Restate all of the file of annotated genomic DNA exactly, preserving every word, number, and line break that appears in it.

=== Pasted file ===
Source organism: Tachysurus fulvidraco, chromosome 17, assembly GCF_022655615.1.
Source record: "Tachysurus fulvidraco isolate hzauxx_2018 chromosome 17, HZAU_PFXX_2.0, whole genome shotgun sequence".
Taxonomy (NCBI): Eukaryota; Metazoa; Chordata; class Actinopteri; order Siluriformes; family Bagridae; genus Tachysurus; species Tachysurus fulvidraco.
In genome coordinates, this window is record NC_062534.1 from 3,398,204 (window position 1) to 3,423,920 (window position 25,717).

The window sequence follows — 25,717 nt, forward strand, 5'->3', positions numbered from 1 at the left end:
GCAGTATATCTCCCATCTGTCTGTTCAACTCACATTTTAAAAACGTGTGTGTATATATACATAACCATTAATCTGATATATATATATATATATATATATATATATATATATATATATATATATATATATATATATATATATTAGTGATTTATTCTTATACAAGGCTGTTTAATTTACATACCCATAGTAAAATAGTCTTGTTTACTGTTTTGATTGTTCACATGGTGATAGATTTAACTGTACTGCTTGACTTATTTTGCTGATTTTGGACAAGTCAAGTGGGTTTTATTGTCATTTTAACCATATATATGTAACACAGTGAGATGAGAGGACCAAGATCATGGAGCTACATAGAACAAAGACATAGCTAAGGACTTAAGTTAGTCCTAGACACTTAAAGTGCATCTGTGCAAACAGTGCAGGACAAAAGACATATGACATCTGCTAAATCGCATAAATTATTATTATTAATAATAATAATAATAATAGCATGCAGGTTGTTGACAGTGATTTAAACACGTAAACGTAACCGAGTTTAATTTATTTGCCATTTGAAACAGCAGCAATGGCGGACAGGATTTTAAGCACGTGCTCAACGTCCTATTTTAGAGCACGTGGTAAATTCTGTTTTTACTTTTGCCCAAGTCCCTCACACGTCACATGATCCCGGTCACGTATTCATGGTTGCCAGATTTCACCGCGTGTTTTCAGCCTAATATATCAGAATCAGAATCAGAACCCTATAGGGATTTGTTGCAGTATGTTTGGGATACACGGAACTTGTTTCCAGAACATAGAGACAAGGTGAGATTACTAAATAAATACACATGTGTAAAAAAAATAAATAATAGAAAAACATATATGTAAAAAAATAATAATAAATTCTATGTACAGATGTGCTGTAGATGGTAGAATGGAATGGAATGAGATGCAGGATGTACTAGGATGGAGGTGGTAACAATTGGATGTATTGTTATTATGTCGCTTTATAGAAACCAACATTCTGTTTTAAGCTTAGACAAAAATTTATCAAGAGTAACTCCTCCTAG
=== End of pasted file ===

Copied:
Source organism: Tachysurus fulvidraco, chromosome 17, assembly GCF_022655615.1.
Source record: "Tachysurus fulvidraco isolate hzauxx_2018 chromosome 17, HZAU_PFXX_2.0, whole genome shotgun sequence".
Taxonomy (NCBI): Eukaryota; Metazoa; Chordata; class Actinopteri; order Siluriformes; family Bagridae; genus Tachysurus; species Tachysurus fulvidraco.
In genome coordinates, this window is record NC_062534.1 from 3,398,204 (window position 1) to 3,423,920 (window position 25,717).

The window sequence follows — 25,717 nt, forward strand, 5'->3', positions numbered from 1 at the left end:
GCAGTATATCTCCCATCTGTCTGTTCAACTCACATTTTAAAAACGTGTGTGTATATATACATAACCATTAATCTGATATATATATATATATATATATATATATATATATATATATATATATATATATATATATATATATATTAGTGATTTATTCTTATACAAGGCTGTTTAATTTACATACCCATAGTAAAATAGTCTTGTTTACTGTTTTGATTGTTCACATGGTGATAGATTTAACTGTACTGCTTGACTTATTTTGCTGATTTTGGACAAGTCAAGTGGGTTTTATTGTCATTTTAACCATATATATGTAACACAGTGAGATGAGAGGACCAAGATCATGGAGCTACATAGAACAAAGACATAGCTAAGGACTTAAGTTAGTCCTAGACACTTAAAGTGCATCTGTGCAAACAGTGCAGGACAAAAGACATATGACATCTGCTAAATCGCATAAATTATTATTATTAATAATAATAATAATAATAGCATGCAGGTTGTTGACAGTGATTTAAACACGTAAACGTAACCGAGTTTAATTTATTTGCCATTTGAAACAGCAGCAATGGCGGACAGGATTTTAAGCACGTGCTCAACGTCCTATTTTAGAGCACGTGGTAAATTCTGTTTTTACTTTTGCCCAAGTCCCTCACACGTCACATGATCCCGGTCACGTATTCATGGTTGCCAGATTTCACCGCGTGTTTTCAGCCTAATATATCAGAATCAGAATCAGAACCCTATAGGGATTTGTTGCAGTATGTTTGGGATACACGGAACTTGTTTCCAGAACATAGAGACAAGGTGAGATTACTAAATAAATACACATGTGTAAAAAAAATAAATAATAGAAAAACATATATGTAAAAAAATAATAATAAATTCTATGTACAGATGTGCTGTAGATGGTAGAATGGAATGGAATGAGATGCAGGATGTACTAGGATGGAGGTGGTAACAATTGGATGTATTGTTATTATGTCGCTTTATAGAAACCAACATTCTGTTTTAAGCTTAGACAAAAATTTATCAAGAGTAACTCCTCCTAG